Le Garcon Magnifique
Glorious Boy in French translation,
published by Mercure de France!
Glorious Boy is also available as an audiobook!
"The most memorable and original novel I've read in ages… evokes every side in a multi-cultural conversation with sympathy and rare understanding."
– Pico Iyer, author of Autumn Light
Finalist for the 2020 Staunch Book Prize
A tale of war and devotion, longing and loss, and the power of love to prevail…
“Reminiscent of the tone and atmosphere of Somerset Maugham and George Orwell’s Asia-set novels, Glorious Boy is a Second World War story of adventure and loss, uniquely set in the Andaman Islands, one of India’s farthest flung territories” – Asian Review of Books
"In 1942, Claire Durant waits with her husband and young son for the all-clear to leave the Andaman Islands, where they’ve been stationed since 1936. The Andamans, east of India in the Bay of Bengal, are home to a colony of Burmese and Indian convicts as well as the native people, the Biya. Claire, a budding anthropologist, has been studying the Biya and getting to know them, but as WWII intensifies, she has no choice but to leave the people she loves. There is one other complication: Naila, their young servant, has a special relationship with Claire’s son, Ty. And when Naila disappears with Ty, there’s no telling what will happen to the family as they are wrenched apart. This fascinating novel examines the many dimensions of war, from the tragedy of loss to the unexpected relationships formed during conflict. The Andamans are a lush and unusual setting, a sacred home to all kinds of cultures and people, and Liu’s prose is masterful. A good choice for book groups and for readers who are unafraid to be swept away." --Booklist STARRED review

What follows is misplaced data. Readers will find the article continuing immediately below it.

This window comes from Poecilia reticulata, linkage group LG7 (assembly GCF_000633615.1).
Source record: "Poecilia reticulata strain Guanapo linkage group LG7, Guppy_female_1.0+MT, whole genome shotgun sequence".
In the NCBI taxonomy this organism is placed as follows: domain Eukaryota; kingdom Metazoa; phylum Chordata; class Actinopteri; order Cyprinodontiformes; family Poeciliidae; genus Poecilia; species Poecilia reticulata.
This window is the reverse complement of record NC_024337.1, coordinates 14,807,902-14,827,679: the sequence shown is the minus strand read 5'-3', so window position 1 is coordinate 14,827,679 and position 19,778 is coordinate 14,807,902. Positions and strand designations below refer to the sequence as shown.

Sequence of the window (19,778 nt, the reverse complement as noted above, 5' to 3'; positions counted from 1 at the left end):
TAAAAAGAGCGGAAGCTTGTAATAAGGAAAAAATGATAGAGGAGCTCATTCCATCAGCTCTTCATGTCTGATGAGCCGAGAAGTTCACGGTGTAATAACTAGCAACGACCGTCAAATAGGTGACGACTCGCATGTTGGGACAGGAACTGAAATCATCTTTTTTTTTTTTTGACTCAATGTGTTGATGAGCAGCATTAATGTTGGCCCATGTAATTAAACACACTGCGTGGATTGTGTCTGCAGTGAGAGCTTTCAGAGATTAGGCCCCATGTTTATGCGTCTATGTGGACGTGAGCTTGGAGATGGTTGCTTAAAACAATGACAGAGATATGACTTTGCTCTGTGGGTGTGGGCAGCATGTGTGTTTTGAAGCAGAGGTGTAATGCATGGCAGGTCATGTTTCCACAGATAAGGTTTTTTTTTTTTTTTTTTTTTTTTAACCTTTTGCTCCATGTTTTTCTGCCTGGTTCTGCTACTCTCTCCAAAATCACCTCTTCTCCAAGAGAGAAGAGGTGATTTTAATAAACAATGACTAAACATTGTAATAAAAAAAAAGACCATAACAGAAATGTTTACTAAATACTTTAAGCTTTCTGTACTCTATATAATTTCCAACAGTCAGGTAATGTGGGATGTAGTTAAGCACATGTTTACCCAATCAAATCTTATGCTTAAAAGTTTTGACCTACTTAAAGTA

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To read an Excerpt from Glorious Boy
OF THE ANDAMAN ISLANDS
Read Aimee's essay on the origins of Glorious Boy in LitHub --HERE
Latest Blog posts:
My Father's Secrets, Decoded at Last
My father was his family’s gatekeeper. Born in Shanghai in 1912, the eldest of his biracial siblings, he was raised to straddle East and West. He kept the peace between his Chinese father and American mother. And as the one member of his family who corresponded with those he’d left behind after moving to America in the 1930s, he alone held the secrets that could wound, shame, and inflame the relatives who’d immigrated with him.
Those secrets lay buried in the mass of junk that Dad hoarded throughout his life. After he died in 2007, I took the lead in curating this tangled mess. Both as a writer and as his daughter, I was fascinated by the mystery surrounding my remote, taciturn father. I hoped that in all his stuff, I’d discover the reasons why he claimed to remember so little about his past in China. Fifteen years later, I’m finally beginning to decode the evidence he was shielding.